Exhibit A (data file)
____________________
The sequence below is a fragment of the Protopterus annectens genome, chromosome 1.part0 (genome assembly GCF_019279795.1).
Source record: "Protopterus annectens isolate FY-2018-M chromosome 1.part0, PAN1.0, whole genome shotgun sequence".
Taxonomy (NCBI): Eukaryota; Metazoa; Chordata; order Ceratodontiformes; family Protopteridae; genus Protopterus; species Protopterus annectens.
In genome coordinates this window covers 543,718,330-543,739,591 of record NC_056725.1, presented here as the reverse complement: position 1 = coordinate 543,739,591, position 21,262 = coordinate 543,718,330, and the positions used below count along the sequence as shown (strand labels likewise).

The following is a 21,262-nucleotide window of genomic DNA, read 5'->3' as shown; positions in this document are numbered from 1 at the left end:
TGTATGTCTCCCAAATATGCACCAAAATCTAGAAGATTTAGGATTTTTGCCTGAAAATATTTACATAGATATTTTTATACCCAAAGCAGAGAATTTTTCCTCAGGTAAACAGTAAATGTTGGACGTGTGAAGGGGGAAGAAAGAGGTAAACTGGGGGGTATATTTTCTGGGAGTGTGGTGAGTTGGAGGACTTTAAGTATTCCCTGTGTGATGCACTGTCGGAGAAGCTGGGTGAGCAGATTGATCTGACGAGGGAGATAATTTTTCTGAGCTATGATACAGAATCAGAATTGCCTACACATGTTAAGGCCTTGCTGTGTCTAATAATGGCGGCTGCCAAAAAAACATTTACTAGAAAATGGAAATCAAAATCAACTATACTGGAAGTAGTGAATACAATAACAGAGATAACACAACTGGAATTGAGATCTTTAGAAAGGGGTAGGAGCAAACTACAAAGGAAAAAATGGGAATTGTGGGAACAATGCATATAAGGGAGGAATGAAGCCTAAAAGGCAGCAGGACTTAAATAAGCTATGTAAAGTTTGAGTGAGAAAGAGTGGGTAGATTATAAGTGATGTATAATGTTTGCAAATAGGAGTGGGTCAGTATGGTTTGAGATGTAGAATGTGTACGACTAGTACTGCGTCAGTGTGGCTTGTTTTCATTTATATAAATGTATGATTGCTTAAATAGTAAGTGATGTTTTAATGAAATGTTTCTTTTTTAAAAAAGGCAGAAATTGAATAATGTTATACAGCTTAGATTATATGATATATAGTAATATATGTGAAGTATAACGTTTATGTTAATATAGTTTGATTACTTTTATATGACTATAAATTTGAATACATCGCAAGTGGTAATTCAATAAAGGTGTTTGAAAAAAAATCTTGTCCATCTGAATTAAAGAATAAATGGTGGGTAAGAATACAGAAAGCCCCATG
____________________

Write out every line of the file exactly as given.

The sequence below is a fragment of the Protopterus annectens genome, chromosome 1.part0 (genome assembly GCF_019279795.1).
Source record: "Protopterus annectens isolate FY-2018-M chromosome 1.part0, PAN1.0, whole genome shotgun sequence".
Taxonomy (NCBI): Eukaryota; Metazoa; Chordata; order Ceratodontiformes; family Protopteridae; genus Protopterus; species Protopterus annectens.
In genome coordinates this window covers 543,718,330-543,739,591 of record NC_056725.1, presented here as the reverse complement: position 1 = coordinate 543,739,591, position 21,262 = coordinate 543,718,330, and the positions used below count along the sequence as shown (strand labels likewise).

The following is a 21,262-nucleotide window of genomic DNA, read 5'->3' as shown; positions in this document are numbered from 1 at the left end:
TGTATGTCTCCCAAATATGCACCAAAATCTAGAAGATTTAGGATTTTTGCCTGAAAATATTTACATAGATATTTTTATACCCAAAGCAGAGAATTTTTCCTCAGGTAAACAGTAAATGTTGGACGTGTGAAGGGGGAAGAAAGAGGTAAACTGGGGGGTATATTTTCTGGGAGTGTGGTGAGTTGGAGGACTTTAAGTATTCCCTGTGTGATGCACTGTCGGAGAAGCTGGGTGAGCAGATTGATCTGACGAGGGAGATAATTTTTCTGAGCTATGATACAGAATCAGAATTGCCTACACATGTTAAGGCCTTGCTGTGTCTAATAATGGCGGCTGCCAAAAAAACATTTACTAGAAAATGGAAATCAAAATCAACTATACTGGAAGTAGTGAATACAATAACAGAGATAACACAACTGGAATTGAGATCTTTAGAAAGGGGTAGGAGCAAACTACAAAGGAAAAAATGGGAATTGTGGGAACAATGCATATAAGGGAGGAATGAAGCCTAAAAGGCAGCAGGACTTAAATAAGCTATGTAAAGTTTGAGTGAGAAAGAGTGGGTAGATTATAAGTGATGTATAATGTTTGCAAATAGGAGTGGGTCAGTATGGTTTGAGATGTAGAATGTGTACGACTAGTACTGCGTCAGTGTGGCTTGTTTTCATTTATATAAATGTATGATTGCTTAAATAGTAAGTGATGTTTTAATGAAATGTTTCTTTTTTAAAAAAGGCAGAAATTGAATAATGTTATACAGCTTAGATTATATGATATATAGTAATATATGTGAAGTATAACGTTTATGTTAATATAGTTTGATTACTTTTATATGACTATAAATTTGAATACATCGCAAGTGGTAATTCAATAAAGGTGTTTGAAAAAAAATCTTGTCCATCTGAATTAAAGAATAAATGGTGGGTAAGAATACAGAAAGCCCCATG